On my way to track practice on Tuesday night, I was in bumper to bumper traffic and decided to place a call to my closest childhood friend who still lives on the east coast. He is a former college football player who used to weigh 260lbs. Now, 6'3", 210 pounds and less than a month away from the Boston Marathon, Johnny has found a new passion; running. Although he and his girlfriend did not qualify for the race, they still plan to run the course after the main group of participants is underway. The two of them have found this training to be a great way to spend time together and work towards accomplishing a formidable life goal. When I asked him how their long run went this past Saturday, he told me that the 15 miles went alright, but he was completely spent and was close to failure by the end of his run. He felt as though he wouldn't be able to go on after that 15. I then asked him about what he ate, drank and ingested during his run. It turns out, he ran for 2 hours and 10 minutes in 60 degree temperatures without consuming any energy fuel, or water at the very least. Wondering why his muscles felt sore and his joints ached, I said to him, "Johnny, what I'm about to tell you is going to change your life."
I explained that running is just one of the elements in the equation of marathon. I used the example that when I run at my threshold, I burn 1,100 calories per hour. At this rate, I would have burned well over 2000 calories* *during that training run. I stressed that a well thought out nutrition plan must accompany his training plan in order to successfully reach the finish line.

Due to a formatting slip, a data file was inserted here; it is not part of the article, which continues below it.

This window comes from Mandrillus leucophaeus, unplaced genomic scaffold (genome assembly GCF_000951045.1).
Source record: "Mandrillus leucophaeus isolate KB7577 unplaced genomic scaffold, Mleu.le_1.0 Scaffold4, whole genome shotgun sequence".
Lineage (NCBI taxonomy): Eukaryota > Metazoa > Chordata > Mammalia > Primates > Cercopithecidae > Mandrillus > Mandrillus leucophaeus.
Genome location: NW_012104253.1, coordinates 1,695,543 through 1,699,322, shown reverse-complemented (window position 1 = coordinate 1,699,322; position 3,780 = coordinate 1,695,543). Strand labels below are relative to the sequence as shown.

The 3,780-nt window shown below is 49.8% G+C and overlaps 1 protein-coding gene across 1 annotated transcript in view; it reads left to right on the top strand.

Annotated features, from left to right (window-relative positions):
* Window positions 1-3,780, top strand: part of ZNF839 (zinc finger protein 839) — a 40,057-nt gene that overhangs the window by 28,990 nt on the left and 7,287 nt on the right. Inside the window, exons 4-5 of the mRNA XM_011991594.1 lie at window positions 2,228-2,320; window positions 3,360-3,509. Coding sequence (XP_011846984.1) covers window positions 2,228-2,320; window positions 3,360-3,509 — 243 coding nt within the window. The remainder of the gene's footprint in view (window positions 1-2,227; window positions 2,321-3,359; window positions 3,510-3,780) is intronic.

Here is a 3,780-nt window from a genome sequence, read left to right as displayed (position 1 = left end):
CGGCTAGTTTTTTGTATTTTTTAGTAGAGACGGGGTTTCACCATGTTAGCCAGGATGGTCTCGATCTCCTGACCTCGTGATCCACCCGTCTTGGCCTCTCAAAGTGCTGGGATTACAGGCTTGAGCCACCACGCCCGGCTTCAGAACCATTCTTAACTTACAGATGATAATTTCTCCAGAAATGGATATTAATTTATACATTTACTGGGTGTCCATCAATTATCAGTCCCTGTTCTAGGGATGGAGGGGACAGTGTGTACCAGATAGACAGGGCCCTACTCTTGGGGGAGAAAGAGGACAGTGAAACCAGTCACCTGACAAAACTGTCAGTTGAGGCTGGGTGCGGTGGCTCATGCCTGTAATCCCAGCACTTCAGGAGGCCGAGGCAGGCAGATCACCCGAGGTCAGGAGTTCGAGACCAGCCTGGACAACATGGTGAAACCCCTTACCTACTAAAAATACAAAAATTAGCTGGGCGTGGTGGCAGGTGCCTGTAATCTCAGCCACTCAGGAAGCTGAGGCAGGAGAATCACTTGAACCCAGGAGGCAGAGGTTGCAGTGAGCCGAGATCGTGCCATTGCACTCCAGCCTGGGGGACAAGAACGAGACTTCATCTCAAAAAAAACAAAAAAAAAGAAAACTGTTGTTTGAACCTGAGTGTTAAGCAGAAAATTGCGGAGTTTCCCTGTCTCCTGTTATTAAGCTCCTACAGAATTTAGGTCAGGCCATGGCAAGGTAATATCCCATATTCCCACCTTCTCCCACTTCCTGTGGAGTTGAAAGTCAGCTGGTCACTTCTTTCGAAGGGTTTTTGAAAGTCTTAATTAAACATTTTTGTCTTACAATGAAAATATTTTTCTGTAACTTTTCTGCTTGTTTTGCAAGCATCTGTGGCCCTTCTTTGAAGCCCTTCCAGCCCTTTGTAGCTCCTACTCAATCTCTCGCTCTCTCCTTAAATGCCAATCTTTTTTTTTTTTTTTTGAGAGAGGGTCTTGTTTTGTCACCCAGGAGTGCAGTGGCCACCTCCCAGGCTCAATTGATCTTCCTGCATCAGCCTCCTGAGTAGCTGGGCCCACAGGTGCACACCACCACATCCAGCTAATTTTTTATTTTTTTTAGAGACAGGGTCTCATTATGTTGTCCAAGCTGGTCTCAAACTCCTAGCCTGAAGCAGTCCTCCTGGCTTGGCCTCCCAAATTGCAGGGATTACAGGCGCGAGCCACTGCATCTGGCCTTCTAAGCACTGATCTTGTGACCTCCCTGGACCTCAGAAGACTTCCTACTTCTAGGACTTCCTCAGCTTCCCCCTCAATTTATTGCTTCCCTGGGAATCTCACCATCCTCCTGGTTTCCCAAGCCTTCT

Yesterday, he called me from a specialty running shop in Boston and listed off the range of endurance fuels that they had in stock. He checked out of the store with a water bottle with a hand strap, a variety of drink mixes, and a dozen energy gels. By sampling different varieties and flavors to use over the course of the next few weeks, he'll be able to see what will work best for his race. It's often said that one should not introduce something new to their training plan at this late of a stage. In this case, no matter what he chooses to go with at this point, he will be better off than he was before. I suggested that he keeps track of which fuels taste good, provide the most energy, and do not upset his stomach. Once the magic combination has been discovered, stock up and stick with it through training and on race day.
The lesson here is what is consumed before, during and after training and events is crucial for an athlete to unlock their potential. When it comes time to fuel during either training or an event, the 60 to 90 minutes of glycogen energy stores in your body will start you off on the right path. It is crucial to begin consuming calories, carbohydrates and electrolytes to maintain your optimal performance level well before these stores run out. If not properly fueled, you will experience "the wall" and risk the dreaded, "DNF" (Did Not Finish). To prevent this common mistake, remember to practice in training what you will use during an event. It's important not to try something completely new during the race because your body may not react correctly. Make sure you are in tune with how you feel at these important times. These fuels absorb very quickly and should make a noticeable difference within minutes.
What fuels you?